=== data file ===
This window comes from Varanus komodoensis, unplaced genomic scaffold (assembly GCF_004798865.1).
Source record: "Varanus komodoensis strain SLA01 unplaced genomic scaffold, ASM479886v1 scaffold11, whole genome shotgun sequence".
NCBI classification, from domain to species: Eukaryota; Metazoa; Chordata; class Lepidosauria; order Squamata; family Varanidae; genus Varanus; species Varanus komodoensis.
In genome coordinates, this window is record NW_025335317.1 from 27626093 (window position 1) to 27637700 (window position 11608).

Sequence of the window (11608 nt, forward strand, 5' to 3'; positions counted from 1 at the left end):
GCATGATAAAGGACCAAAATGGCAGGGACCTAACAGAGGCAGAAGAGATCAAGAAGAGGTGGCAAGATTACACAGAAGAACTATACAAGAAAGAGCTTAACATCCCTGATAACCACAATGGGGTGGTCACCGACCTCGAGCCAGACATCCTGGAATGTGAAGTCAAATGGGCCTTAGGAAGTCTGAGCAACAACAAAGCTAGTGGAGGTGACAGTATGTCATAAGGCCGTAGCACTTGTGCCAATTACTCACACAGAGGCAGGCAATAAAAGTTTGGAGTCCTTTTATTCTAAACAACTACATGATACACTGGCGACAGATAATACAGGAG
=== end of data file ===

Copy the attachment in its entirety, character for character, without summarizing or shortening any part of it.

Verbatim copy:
This window comes from Varanus komodoensis, unplaced genomic scaffold (assembly GCF_004798865.1).
Source record: "Varanus komodoensis strain SLA01 unplaced genomic scaffold, ASM479886v1 scaffold11, whole genome shotgun sequence".
NCBI classification, from domain to species: Eukaryota; Metazoa; Chordata; class Lepidosauria; order Squamata; family Varanidae; genus Varanus; species Varanus komodoensis.
In genome coordinates, this window is record NW_025335317.1 from 27626093 (window position 1) to 27637700 (window position 11608).

Sequence of the window (11608 nt, forward strand, 5' to 3'; positions counted from 1 at the left end):
GCATGATAAAGGACCAAAATGGCAGGGACCTAACAGAGGCAGAAGAGATCAAGAAGAGGTGGCAAGATTACACAGAAGAACTATACAAGAAAGAGCTTAACATCCCTGATAACCACAATGGGGTGGTCACCGACCTCGAGCCAGACATCCTGGAATGTGAAGTCAAATGGGCCTTAGGAAGTCTGAGCAACAACAAAGCTAGTGGAGGTGACAGTATGTCATAAGGCCGTAGCACTTGTGCCAATTACTCACACAGAGGCAGGCAATAAAAGTTTGGAGTCCTTTTATTCTAAACAACTACATGATACACTGGCGACAGATAATACAGGAG